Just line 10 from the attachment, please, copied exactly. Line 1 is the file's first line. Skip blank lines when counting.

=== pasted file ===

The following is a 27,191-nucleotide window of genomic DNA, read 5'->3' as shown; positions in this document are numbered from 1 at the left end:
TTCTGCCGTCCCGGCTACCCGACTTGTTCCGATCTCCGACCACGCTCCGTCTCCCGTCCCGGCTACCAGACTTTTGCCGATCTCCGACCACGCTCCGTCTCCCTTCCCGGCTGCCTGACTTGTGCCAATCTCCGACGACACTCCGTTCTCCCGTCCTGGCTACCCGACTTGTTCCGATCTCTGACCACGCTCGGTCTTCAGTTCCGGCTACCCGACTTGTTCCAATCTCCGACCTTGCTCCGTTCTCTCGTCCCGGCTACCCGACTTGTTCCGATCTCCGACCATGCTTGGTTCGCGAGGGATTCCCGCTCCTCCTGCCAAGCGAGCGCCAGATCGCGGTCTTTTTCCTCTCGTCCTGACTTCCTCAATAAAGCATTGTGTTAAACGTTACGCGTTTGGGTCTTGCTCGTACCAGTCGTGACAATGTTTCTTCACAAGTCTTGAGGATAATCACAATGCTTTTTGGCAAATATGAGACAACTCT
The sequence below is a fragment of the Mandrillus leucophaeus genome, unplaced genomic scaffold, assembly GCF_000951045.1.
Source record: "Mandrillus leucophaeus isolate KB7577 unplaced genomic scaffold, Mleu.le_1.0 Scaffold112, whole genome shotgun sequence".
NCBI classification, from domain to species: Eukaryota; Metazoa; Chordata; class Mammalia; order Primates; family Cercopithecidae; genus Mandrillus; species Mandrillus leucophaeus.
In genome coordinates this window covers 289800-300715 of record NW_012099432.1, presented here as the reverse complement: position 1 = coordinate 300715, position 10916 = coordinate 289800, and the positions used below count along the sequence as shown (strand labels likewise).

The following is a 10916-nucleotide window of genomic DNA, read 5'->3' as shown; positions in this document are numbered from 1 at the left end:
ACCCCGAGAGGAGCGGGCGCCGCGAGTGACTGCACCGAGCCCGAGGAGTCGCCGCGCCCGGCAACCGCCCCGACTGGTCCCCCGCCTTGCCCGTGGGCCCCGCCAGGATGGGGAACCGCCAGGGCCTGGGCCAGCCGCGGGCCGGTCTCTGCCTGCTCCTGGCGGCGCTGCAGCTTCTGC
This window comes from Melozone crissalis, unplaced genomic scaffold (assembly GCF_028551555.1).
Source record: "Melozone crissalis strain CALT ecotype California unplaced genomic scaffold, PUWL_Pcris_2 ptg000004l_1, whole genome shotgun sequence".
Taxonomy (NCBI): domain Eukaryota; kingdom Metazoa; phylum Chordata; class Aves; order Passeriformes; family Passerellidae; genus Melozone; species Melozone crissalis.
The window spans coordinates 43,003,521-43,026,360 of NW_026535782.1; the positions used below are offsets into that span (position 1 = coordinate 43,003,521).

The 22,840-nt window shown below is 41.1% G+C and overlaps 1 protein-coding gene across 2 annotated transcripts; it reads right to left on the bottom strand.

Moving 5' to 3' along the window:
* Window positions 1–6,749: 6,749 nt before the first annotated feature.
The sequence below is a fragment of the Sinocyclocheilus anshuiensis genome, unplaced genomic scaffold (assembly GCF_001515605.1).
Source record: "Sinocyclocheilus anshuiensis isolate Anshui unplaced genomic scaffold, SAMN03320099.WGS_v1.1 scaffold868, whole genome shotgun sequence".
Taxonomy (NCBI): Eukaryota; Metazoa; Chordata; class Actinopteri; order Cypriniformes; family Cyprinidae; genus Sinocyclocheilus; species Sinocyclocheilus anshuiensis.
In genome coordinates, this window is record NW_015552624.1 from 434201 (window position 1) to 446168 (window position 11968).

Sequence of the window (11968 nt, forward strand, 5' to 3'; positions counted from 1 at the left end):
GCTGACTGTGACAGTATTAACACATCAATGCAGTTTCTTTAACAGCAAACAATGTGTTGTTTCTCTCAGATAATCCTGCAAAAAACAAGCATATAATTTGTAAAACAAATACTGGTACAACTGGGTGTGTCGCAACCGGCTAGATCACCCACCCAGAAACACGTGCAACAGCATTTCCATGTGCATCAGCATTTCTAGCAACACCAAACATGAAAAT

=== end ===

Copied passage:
Source record: "Melozone crissalis strain CALT ecotype California unplaced genomic scaffold, PUWL_Pcris_2 ptg000004l_1, whole genome shotgun sequence".